Tomblin’s Sneak Attack on Pro-Life in West Virginia
How Tomblin's Veto makes a Red House of Delegates a Certainty
Abortion will always be a sensitive subject, because no decision to end life is easy. But West Virginia’s Governor just made the voter’s choice of terminating Democratic control of the House of Delegates very easy.
Late Friday, West Virginia Governor Earl Ray Tomblin vetoed House Bill 4588, which bans abortions under certain circumstances after 20 weeks. The Democrat executive did this in a typical end-of-the-week late-hour veto.
He also did it at the same time West Virginians for Life was having its annual gala. The timing of the veto couldn’t possibly be any worse.
Sneak attacks are probably the most notorious of military tactics. The sneak attack on Pearl Harbor gave Japan a short-term victory, but it also woke up a sleeping giant. The Battle of the Bulge was Germany’s last, desperate attempt to blitzkrieg their way to a third reich. The 101st Airborne Division held the line and we all know who lost that war.
Sneak attacks are valid tactics, but they’re often signs of short-term thinking. They might be successful initially, but the sneak attack does more to galvanize the ones who were attacked. Tomblin’s veto of the abortion bill while its supporters were dining will be interpreted as a sneak attack, and that is bad news for Democrats in 2014 and beyond.
West Virginia is a state that straddles the line between liberal and conservative. This state has led the way on liberal issues, such as unionization, welfare, etc. But West Virginians also have a conservative streak, which has increased over time as liberal institutions have failed them.
The unions, in many ways, have turned into what they were created to stop. The new boss is the same as the old boss. Plus, many of the things unions fought for are now part of federal law. It’s never been easier to be your own free agent, negotiating your own wage and benefits.
Welfare did wonders in this state at first, but instead of lifting people from poverty it has kept them enslaved. Instead of pursuing careers and college, some people have largely preferred to stay home and collect their check. Some have turned to meth and prescription drugs. And most, even when working to rise above their station, stay trapped in poverty due to strict laws and regulations that do more to hurt the businesses that could, and would, give these people a hand up.
Make no mistake though, even when this state leaned more liberal, it was always against abortion. While polls show that people want to at least have the option of abortion in case of emergency or rape, most do want some sort of limits, like limiting late-term abortions.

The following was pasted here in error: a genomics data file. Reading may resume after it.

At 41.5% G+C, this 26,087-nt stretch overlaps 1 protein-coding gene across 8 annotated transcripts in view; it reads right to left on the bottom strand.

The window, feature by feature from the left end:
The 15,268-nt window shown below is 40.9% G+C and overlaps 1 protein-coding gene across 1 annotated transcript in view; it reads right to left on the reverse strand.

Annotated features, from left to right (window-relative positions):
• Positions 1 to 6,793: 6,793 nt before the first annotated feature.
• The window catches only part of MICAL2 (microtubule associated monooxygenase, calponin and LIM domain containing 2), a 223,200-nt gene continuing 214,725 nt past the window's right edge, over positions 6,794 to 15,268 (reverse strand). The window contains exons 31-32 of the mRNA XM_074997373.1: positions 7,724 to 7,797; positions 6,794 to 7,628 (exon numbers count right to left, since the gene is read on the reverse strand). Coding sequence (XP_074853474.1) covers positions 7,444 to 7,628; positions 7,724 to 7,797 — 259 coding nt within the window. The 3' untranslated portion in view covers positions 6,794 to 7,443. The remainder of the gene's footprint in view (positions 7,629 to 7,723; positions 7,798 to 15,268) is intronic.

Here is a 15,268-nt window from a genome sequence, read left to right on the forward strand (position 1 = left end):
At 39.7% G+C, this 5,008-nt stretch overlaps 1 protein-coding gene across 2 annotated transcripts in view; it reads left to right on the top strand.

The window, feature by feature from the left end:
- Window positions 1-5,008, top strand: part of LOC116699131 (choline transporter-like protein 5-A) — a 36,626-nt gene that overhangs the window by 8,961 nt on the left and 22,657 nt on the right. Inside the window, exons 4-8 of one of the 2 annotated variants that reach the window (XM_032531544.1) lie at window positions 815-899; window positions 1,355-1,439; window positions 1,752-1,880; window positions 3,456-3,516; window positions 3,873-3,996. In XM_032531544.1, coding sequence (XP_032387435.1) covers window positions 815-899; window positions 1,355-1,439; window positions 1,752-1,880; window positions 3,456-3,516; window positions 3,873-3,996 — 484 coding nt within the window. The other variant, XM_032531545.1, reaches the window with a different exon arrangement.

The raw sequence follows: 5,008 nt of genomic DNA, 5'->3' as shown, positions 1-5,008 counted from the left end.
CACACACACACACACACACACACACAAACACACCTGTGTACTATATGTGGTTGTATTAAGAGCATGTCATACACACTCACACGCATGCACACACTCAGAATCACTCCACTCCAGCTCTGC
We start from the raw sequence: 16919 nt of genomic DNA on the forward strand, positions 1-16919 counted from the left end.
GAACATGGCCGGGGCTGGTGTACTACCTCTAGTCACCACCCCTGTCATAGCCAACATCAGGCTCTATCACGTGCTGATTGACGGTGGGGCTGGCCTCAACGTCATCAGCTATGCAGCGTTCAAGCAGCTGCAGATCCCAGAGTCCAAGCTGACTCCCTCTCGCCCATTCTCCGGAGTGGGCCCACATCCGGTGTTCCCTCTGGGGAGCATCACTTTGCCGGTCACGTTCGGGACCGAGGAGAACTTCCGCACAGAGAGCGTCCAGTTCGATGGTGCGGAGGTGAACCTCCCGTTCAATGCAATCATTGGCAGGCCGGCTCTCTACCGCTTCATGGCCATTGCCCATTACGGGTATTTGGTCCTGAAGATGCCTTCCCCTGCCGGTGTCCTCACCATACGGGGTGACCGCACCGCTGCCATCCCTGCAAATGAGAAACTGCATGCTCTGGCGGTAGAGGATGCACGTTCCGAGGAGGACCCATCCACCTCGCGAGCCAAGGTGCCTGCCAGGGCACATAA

The bill in question has been introduced, in some form, almost every year for the past couple of sessions. This year’s bill was introduced by Delegate David Pethel, a Democrat representing Fayette County. It probably would have went nowhere had this not been an election year. In 2012, the Republicans increased their seats to 47 and are on track to take the House in 2014.
This year, Republicans tried to discharge the bill from the House Health and Human Resources Committee, where it laid dormant. The House voted along party lines against the GOP-backed motion, but now Democrats had an interesting problem: that vote against discharge could be construed as a vote for abortion. Procedurally that wasn’t the case, but in politics, perception is reality.
Ask former Congressman Alan Mollohan how going up against the anti-abortion lobby helped his congressional career. It didn’t. During the debate on the Affordable Care Act, anti-abortion groups criticized Mollohan for not fighting harder to strip federal funding for abortions from the bill. Instead, he backed a weak promise from President Obama that he would use an executive order. Mollohan lost the primary to his Democratic challenger.
Ultimately, the abortion bill was pushed through its committees and passed the House 79 to 17. The West Virginia Senate also approved the bill, after much debate about its constitutionality as well as a medical debate on what a viable fetus is. Democrats, especially House Democrats, wouldn’t have to worry about robocalls, mailers, and protesters during their re-election campaigns.
Governor Tomblin just stripped them of that certainty. Perception is reality. The state Republican Party did a great job making sure all seats this year are uncontested. House Democrats are going to have to explain their vote against discharge, then deal with the fallout of Tomblin’s veto. West Virginians for Life has traditionally enjoyed a good relationship with the state Democratic Party. Tomblin’s veto just knocked that down like a wrecking ball.
Whether turning off life support for an elderly relative or finding out that the baby you’ve been planning for could possibly kill the mother, these choices to end a life are not supposed to be easy. But they are sometimes necessary and it’s important to have legal protections in place so those decisions can be made on the medical facts, not the emotions. Whether this bill would do that is a question for constitutional scholars. But political science professors will definitely look back at this veto as the moment the Republicans took House majority.